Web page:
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Report No. 216

Mr. T.L. Viswanatha Iyer, Sr. Advocate

"Your letter dated October 11, 2007 regarding amendment to Article 348 of the Constitution of India. I am giving below my views on the proposed amendments.

a. Regarding Original drafting of enactments in Hindi:-

I do not think this is either welcome or advisable. Whatever be the status awarded to Hindi as one of the official languages, the fact remains that all the High Courts transact their judicial business in English. This includes the Supreme Court also. Interpretation of statutes is one of the common matters which occurs day in and day out in our courts.

Draftsmanship in English has reached a level of advancement with its own nuances and inflexions which I do not think drafting in any other language has so far reached. Case law in the interpretation of statutes in English is rich and legion. We have in addition the abundant treasure of comparable statutes in U.K. and the Common Wealth countries as also in the United States.

All this will become unavailable and useless while interpreting statutes in other languages. The common medium of understanding such statutes especially in the vast chunk of Southern India is English. This cannot be upset by giving up the drafting in the English language. Nothing is gained by drafting the original enactments in Hindi except perhaps satisfying an ego.

(We may also lose in the process the benefit of comparison with statutes in other States on the same subject in the concurrent list (e.g. Rent Control Legislation) with the plethora of case law from the various High Courts. This will be an added disadvantage and loss to the legal knowledge available in the country.

Regarding the second query that the High Courts/Supreme Court should start delivering their judgments in Hindi, I am emphatically of the view that this will be a retrograde step. English has been the language of the judgements, since the Superior Courts were established in this country about a century and a half back or even earlier. The Court language of the common law countries of which India is one is also English.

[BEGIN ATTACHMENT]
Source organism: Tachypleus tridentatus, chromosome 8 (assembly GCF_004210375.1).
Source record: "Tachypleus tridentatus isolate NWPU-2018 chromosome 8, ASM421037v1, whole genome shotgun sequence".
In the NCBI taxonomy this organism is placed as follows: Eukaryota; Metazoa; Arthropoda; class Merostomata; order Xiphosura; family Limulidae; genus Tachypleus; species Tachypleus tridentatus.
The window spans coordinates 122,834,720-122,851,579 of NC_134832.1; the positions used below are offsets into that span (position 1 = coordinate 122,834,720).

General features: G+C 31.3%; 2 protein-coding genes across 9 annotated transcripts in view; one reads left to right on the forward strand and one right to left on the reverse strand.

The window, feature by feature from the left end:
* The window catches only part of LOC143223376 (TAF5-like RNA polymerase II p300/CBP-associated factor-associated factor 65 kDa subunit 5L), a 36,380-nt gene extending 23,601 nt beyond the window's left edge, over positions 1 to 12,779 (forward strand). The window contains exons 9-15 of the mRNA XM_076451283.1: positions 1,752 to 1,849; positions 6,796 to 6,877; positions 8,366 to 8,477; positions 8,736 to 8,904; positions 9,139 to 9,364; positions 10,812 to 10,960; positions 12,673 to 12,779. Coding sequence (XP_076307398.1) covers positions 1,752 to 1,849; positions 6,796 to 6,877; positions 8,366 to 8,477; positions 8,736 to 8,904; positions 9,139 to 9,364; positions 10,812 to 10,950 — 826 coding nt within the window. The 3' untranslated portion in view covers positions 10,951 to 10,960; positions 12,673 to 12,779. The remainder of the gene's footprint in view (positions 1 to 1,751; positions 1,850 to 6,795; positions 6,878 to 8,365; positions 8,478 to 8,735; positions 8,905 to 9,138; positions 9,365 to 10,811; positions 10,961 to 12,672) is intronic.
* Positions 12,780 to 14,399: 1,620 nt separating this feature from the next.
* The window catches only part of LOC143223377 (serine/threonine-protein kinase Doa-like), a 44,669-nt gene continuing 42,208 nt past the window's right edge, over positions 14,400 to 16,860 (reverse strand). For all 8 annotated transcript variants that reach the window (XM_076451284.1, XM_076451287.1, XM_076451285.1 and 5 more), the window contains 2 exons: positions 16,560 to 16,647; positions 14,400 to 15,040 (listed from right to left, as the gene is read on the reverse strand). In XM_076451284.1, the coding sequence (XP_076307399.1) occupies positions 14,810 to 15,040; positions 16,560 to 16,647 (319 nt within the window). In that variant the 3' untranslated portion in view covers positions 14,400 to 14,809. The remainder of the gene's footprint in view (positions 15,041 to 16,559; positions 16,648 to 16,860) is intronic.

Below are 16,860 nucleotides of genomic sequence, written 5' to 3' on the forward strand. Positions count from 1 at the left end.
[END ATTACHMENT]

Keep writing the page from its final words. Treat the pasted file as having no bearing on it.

The doctrine of precedents still holds sway in the country and is one of the mainstay principles of the judicial system. Our Courts draw freely on English, American and commonwealth precedents which are all in English. If judgements were to be in Hindi, in view of the inevitable quotations from the precedents, they will be partly in Hindi with all the quotations in English. The judgement will look grotesque.

The idea of a uniform Judicial system for the whole country is necessarily to have a uniform set of legal principle applicable in every part of the country, by the courts drawing upon the Judicial wisdom in other parts of the country through their judgements. The advantage will be lost if Judgements are to be drawn in Hindi instead of English.

If Judgements are to be written in Hindi, it will require an enormous amount of literature by way of glossary of legal terms. Delivery of Judgements which are already getting delayed in many courts if judges who are not trained to write in Hindi are constrained to write the Judgements in Hindi, will get further delayed.

Add to this, the non availability of the latest technological advancements in the communications field particularly the computers, which may take their own time to seep through our system.

Let us also analyse what will be the advantage of Judgements in English. It is not as if these Judgements will not be understood by the Departments concerned. Nor will they be precluded from passing their orders in Hindi or the regional language. In fact most of the Government orders touching the common man are already being made in the regional language. Even the file notings are very often in the regional language.

There is therefore no special gain or advantage to government departments by the language of the courts being in Hindi.

The judgements of our courts are nowadays being quoted in foreign courts, just as our courts lean heavily on foreign judgements to sustain their reasoning. The access and the respect which our courts earn by such reliance by the foreign courts will be totally lost by our judgements being in Hindi.

The advantage, if any gained by adopting Hindi as the court language will be far outweighed by retaining English as the court language."

Non-Feasibility of Introduction of Hindi as Compulsory Language in the Supreme Court of India Back

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